Knowing that pedagogy for each age group is different, I will say right off the bat I am talking about working adults.
I am noticing more and more, that despite people's phobias about math, they are often quite good about dealing with those special cases specific to their subject.
Today I will talk about units and measurement. The typical discussion of measurement uses Area and Length and feet and inches. These are considered "universal".
In practice, these units of measurement are not the most useful. Here is an example from a page on website, related to a course on Web design I am reading:
Example: Mozilla CSS docs on length (Relative and Absolute Units)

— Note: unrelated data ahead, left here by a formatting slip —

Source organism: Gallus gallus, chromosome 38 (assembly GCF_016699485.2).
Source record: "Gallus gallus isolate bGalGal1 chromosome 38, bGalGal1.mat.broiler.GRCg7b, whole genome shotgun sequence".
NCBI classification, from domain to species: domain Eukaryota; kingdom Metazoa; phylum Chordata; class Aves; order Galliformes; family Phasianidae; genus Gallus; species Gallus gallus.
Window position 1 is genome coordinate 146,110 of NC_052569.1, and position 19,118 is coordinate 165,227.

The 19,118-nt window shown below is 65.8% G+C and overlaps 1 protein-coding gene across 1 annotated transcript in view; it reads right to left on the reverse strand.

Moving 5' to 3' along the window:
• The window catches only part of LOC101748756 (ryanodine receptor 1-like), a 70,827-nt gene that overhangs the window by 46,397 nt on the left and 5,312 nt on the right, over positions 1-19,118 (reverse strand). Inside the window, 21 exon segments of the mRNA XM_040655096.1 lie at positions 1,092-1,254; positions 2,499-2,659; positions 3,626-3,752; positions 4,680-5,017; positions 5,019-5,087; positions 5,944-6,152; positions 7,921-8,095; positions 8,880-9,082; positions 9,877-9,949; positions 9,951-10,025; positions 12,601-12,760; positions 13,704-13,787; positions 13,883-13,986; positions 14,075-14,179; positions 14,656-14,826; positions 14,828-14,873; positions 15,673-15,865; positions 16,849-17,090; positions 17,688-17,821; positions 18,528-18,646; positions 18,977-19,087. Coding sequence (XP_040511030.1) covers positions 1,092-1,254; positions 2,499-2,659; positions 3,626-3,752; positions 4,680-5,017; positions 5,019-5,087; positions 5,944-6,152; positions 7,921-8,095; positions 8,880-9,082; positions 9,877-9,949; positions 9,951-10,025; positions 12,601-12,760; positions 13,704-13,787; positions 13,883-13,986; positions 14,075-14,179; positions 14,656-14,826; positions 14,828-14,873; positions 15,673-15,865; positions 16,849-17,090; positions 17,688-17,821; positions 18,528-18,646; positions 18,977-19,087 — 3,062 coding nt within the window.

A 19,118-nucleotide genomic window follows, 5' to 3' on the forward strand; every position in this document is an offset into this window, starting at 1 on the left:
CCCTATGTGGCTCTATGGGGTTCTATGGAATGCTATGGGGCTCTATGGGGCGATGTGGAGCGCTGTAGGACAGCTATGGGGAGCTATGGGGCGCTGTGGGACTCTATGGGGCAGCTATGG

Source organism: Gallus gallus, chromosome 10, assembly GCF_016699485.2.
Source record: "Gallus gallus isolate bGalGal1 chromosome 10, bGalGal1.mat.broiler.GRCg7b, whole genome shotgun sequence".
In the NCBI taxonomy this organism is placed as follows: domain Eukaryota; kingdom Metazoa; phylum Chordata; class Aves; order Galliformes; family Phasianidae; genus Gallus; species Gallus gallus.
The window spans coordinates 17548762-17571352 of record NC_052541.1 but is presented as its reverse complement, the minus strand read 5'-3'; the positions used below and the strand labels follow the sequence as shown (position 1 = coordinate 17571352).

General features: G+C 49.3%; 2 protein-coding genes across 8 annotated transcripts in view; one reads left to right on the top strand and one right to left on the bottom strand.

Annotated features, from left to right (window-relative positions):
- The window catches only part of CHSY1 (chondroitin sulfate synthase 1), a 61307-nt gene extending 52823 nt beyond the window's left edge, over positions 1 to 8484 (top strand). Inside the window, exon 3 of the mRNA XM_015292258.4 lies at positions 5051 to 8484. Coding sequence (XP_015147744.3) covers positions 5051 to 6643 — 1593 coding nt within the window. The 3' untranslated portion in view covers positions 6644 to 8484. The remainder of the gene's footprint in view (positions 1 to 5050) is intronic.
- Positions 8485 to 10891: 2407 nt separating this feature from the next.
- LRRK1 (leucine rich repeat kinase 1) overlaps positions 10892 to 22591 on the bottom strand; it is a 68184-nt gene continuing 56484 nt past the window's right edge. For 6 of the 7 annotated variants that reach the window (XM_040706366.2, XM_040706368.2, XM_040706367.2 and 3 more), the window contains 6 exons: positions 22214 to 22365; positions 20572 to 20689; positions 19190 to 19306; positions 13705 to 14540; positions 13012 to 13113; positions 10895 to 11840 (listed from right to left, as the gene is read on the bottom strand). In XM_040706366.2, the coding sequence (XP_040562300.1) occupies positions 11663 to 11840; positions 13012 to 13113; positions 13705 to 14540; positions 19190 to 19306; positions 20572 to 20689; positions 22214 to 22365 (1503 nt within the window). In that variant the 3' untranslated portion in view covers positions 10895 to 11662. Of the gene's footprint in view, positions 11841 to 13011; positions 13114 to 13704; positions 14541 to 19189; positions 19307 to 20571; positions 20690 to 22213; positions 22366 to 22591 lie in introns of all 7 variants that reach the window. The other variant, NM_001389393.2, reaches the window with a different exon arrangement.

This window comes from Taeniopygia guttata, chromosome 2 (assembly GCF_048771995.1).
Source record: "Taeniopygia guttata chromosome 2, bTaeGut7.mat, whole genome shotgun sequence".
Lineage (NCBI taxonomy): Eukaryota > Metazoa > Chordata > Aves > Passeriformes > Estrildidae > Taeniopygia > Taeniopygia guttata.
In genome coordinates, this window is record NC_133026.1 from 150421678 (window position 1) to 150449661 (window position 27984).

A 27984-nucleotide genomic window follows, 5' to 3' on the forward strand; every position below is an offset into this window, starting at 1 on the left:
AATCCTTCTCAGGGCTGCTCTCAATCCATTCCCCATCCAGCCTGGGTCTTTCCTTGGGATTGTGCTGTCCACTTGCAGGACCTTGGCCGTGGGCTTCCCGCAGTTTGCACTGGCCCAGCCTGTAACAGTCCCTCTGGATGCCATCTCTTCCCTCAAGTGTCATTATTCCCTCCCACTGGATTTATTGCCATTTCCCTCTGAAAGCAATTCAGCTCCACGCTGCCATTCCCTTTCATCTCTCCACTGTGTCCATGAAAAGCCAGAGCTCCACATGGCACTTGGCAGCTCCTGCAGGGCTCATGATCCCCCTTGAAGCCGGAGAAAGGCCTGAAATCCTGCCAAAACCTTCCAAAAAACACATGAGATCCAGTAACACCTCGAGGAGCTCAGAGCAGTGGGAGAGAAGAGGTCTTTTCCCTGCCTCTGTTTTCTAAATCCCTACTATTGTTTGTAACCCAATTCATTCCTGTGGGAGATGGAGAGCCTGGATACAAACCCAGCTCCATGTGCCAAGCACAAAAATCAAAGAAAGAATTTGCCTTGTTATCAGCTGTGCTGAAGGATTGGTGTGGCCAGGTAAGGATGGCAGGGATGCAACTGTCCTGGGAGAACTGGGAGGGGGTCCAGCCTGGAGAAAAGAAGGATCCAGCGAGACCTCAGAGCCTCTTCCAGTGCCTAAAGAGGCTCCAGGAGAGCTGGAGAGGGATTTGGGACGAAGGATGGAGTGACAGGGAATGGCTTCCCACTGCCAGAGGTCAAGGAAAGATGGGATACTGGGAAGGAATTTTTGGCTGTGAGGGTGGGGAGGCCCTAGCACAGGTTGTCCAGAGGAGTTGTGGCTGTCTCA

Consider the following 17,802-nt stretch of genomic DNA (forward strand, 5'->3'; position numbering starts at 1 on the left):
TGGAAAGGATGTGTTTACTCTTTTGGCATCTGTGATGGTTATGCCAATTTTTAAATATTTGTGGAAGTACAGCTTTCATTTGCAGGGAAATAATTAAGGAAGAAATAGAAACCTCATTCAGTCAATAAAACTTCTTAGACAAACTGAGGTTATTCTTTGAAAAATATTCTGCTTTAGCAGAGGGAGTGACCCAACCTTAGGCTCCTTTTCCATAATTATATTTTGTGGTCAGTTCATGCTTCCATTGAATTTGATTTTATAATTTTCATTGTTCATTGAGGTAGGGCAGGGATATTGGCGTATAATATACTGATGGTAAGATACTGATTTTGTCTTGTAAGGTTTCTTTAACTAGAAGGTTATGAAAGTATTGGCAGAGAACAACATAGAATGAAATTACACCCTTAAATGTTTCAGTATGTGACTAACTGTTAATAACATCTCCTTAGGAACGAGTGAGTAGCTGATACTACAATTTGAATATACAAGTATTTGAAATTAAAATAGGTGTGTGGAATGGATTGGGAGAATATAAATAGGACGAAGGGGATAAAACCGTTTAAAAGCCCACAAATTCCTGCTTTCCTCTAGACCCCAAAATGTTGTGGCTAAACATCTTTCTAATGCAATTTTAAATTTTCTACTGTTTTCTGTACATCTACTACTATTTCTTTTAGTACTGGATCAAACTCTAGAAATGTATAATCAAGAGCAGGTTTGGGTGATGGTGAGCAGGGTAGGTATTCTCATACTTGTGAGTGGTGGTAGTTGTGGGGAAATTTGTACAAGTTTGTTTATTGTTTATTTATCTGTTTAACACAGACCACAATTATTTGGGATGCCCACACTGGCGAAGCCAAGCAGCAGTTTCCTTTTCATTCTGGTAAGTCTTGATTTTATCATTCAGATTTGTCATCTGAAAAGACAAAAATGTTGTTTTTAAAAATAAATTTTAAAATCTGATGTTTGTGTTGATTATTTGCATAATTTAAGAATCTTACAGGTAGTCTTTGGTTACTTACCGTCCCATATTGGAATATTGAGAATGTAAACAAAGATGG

These are not your typical units of measurement. We have the inch and centimeter but also
- the pixel which is measure relative to the device you are using and
- the em which is relative to the font being typed.
- There are also percentage units which are measured relative to the width and height of your window, or even whether you are holding your phone straight or sideways.
These units of measure are dynamic since these lengths or proportions are based on information that is changing with time.
A web designer's job is to take an aesthetic or conceptual description of a web site and turn it into a precise and more quantitative version for the computer to understand. Moreover, the same set of proportions have to work under a variety of circumstances of which they do not have any control.
How can we discuss the geometry of websites when there is so much variation?
It seems are textbooks are do not reach far enough in addressing real-life practical measurement. Why are web designers able to understand delicate geometric concepts in the context of the theory of Cascading Style Sheets but not within the traditional mathematics framework?